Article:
At this particular moment, I was still a teenager, sitting at the dinner table of my boyfriend's family, and he, his brother and his father were making fun of his mother. Teasing her. I sat in disbelief, looking at the full meal she had prepared, remembering the monthly meal planning she did, recalling that she sewed all of his patches on his jeans jacket immediately before she did all of the laundry. And the cleaning.
I was there because in my own house, my mother rarely cooked, and if she did, we just had to grin and bare it because she was not the best cook.I had been doing my laundry since I was nine. Any meal planning happened only around major holidays. In fact, my mom was not home too much because she worked a lot. I would go to my boyfriend's house as often as I was invited, for just as you could smell the inconsistency and tension in my house, you could almost taste the consistent stability in his.
Now, I am one of those people who chose never to have children, for a myriad of reasons, but I have to say, I have always been in awe of mothers. All mothers. Even the ones, who, like my mom, were not the best at "mothering." When a woman has children, she seems to lose her mind. This craziness comes on and can eventuall leave, or, it can stay forever. This is different from the craziness that all women are taught; to put everyone else's best interest before their own. No, this craziness is different, because you suddenly realize that you are capable of loving another so fiercely that it surprises you. Again, I am not speaking from personal experience, this is what I have been told by almost every mother I have spoken with about this topic.
So what is the point of my story? The one of my boyfriend's mother, who spent her time making sure her family had everything they needed while working a very big full time job of her own? The point is, one day a year is a pittance for what women have contributed to the betterment of the human race, but still, they do it anyway. Even when the "thank you" comes in the form of a single day of the year. Even when you sit at a table full of the food you have just lovingly prepared for your family and get teased by the ones you love the most.
No matter if your mother loved you the wrong way, wasn't there for you when you needed her, whatever, the expectation of all women is that we will take care of shit, and guess what? Generally, we do. I have never held a job where I wasn't in some way making up for my inept male boss, colleague, or customer I was serving. Consistently. Or, conversely, figuring out a polite way to let a co-worker or boss know that I was not interested in fucking him.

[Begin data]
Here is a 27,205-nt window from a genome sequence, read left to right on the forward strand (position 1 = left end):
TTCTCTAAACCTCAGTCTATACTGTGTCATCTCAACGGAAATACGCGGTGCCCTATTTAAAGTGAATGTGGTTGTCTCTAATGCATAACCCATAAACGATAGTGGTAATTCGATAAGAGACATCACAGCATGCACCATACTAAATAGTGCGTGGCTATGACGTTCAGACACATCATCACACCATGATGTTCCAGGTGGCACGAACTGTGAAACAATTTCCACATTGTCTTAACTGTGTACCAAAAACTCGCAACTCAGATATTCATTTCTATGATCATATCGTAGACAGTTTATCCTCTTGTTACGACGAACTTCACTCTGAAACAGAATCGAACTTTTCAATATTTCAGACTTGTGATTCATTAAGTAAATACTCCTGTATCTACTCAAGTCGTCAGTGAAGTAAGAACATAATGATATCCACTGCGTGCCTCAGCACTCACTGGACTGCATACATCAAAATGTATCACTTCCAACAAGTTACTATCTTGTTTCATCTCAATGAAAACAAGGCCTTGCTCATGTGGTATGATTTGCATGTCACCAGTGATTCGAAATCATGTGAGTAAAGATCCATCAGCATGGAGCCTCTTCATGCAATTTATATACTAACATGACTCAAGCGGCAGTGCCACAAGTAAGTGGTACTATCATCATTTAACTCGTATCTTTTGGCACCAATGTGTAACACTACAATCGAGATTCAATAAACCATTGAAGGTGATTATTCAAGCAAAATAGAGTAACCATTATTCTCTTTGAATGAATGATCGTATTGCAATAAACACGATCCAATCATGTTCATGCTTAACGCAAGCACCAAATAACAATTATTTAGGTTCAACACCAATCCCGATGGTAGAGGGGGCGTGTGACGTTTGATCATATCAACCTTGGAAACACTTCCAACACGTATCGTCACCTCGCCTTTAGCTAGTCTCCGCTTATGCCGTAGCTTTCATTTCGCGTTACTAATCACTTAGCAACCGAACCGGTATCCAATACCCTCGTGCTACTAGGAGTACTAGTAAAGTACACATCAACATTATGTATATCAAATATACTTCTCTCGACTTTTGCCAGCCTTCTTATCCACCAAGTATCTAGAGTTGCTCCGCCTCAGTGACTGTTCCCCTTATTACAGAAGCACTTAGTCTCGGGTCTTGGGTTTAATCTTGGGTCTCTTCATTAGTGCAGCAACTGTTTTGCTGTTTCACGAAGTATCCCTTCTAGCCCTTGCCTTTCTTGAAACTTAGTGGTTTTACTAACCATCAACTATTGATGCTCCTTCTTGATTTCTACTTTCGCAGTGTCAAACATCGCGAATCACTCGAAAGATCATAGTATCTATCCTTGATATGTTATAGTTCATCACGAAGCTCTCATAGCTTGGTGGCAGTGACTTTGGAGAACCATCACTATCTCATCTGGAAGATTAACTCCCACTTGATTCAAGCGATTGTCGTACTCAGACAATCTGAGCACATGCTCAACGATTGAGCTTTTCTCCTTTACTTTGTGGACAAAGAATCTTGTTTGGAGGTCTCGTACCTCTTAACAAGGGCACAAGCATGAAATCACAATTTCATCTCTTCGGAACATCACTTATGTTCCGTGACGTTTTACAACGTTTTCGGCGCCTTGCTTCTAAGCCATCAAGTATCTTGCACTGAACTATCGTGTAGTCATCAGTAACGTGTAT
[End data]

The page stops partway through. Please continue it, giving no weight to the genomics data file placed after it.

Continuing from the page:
Please don't take this as a complaint or an attack. I am better for having experienced all these events. Believe me. But when I step back and see that the world is run by men, I understand completely why all of the money goes to war and corporations and very little of it is saved for children, old people and the environment.
It is hard to be thankful for one day a year. It is challenging to thank the dudes that awarded women one month a year. On today, the day without a woman, I am very aware of the very real situation for most women; they can't afford to take a day off. Not from their job, or from being a wife, or from being a mother, or from being a community organizer or anything else they do. It just isn't feasible. They do too much. They are too badly needed.
So on this day, The Day Without a Woman, International Women's Day, I am promising myself that I will do even more. I am setting my sights on not giving up. I am going to work until a Women's Day, Women's month, or any other such ridiculous thing, is not necessary. I am working towards a world where everyone, men and women of all colors and flavors will have EVERY DAY in which to celebrate each other. I am working toward a world in which people, and not profit, will be what is valued. I am working toward a world where companies are not measured by the profits they produce for their shareholders, but by the good they do for the societies they serve.
THAT is what it means to be a mother. To fight the good fight, and care for the people you can care for against all obstacles that are deliberately put there to keep you from doing so. And to keep going. Because you have to. Because you want to. Because people matter to you. Because the people you have brought into the world, who you love fiercely, remind you of all the other people in the world who also deserve that love.
That is what I learned that day from that amazing woman. That no matter how she was treated, she wouldn't be taking a day off. She would continue to plan out the meals and cook them, clean, wash, and sew all the things, and love her family in every way she could manage it.
Not because she had to, because she wanted to.
Happy International Women's Day. Don't worry, we won't give up. We don't know how.